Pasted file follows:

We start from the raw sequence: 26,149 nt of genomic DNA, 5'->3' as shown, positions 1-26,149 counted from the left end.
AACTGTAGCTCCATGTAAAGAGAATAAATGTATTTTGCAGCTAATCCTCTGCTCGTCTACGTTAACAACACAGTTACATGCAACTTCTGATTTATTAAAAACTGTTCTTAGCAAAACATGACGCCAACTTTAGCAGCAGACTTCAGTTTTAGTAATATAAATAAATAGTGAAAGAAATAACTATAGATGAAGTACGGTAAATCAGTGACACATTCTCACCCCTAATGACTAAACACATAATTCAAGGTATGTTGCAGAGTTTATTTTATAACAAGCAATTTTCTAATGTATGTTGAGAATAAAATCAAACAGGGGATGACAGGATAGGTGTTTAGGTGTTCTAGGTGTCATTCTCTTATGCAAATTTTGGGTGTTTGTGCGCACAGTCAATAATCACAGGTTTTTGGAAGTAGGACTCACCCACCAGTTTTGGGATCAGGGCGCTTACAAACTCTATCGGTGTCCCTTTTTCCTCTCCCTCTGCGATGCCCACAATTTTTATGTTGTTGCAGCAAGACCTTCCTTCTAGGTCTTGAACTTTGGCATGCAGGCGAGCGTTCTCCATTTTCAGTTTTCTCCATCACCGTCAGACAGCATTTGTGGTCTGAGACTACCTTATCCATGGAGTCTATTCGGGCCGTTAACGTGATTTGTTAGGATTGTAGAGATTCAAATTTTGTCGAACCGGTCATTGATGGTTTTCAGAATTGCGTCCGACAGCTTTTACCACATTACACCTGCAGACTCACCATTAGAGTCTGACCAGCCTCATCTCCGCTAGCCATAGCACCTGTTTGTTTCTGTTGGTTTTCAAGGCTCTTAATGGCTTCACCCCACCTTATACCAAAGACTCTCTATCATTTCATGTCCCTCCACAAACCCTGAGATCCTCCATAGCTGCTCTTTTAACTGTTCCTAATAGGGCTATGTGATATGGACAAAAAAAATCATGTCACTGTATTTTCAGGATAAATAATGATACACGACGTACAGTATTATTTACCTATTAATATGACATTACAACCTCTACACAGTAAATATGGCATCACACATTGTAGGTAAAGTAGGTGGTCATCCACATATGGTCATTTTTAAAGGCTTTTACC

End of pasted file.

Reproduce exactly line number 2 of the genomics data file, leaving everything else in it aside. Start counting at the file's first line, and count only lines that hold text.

AACTGTAGCTCCATGTAAAGAGAATAAATGTATTTTGCAGCTAATCCTCTGCTCGTCTACGTTAACAACACAGTTACATGCAACTTCTGATTTATTAAAAACTGTTCTTAGCAAAACATGACGCCAACTTTAGCAGCAGACTTCAGTTTTAGTAATATAAATAAATAGTGAAAGAAATAACTATAGATGAAGTACGGTAAATCAGTGACACATTCTCACCCCTAATGACTAAACACATAATTCAAGGTATGTTGCAGAGTTTATTTTATAACAAGCAATTTTCTAATGTATGTTGAGAATAAAATCAAACAGGGGATGACAGGATAGGTGTTTAGGTGTTCTAGGTGTCATTCTCTTATGCAAATTTTGGGTGTTTGTGCGCACAGTCAATAATCACAGGTTTTTGGAAGTAGGACTCACCCACCAGTTTTGGGATCAGGGCGCTTACAAACTCTATCGGTGTCCCTTTTTCCTCTCCCTCTGCGATGCCCACAATTTTTATGTTGTTGCAGCAAGACCTTCCTTCTAGGTCTTGAACTTTGGCATGCAGGCGAGCGTTCTCCATTTTCAGTTTTCTCCATCACCGTCAGACAGCATTTGTGGTCTGAGACTACCTTATCCATGGAGTCTATTCGGGCCGTTAACGTGATTTGTTAGGATTGTAGAGATTCAAATTTTGTCGAACCGGTCATTGATGGTTTTCAGAATTGCGTCCGACAGCTTTTACCACATTACACCTGCAGACTCACCATTAGAGTCTGACCAGCCTCATCTCCGCTAGCCATAGCACCTGTTTGTTTCTGTTGGTTTTCAAGGCTCTTAATGGCTTCACCCCACCTTATACCAAAGACTCTCTATCATTTCATGTCCCTCCACAAACCCTGAGATCCTCCATAGCTGCTCTTTTAACTGTTCCTAATAGGGCTATGTGATATGGACAAAAAAAATCATGTCACTGTATTTTCAGGATAAATAATGATACACGACGTACAGTATTATTTACCTATTAATATGACATTACAACCTCTACACAGTAAATATGGCATCACACATTGTAGGTAAAGTAGGTGGTCATCCACATATGGTCATTTTTAAAGGCTTTTACC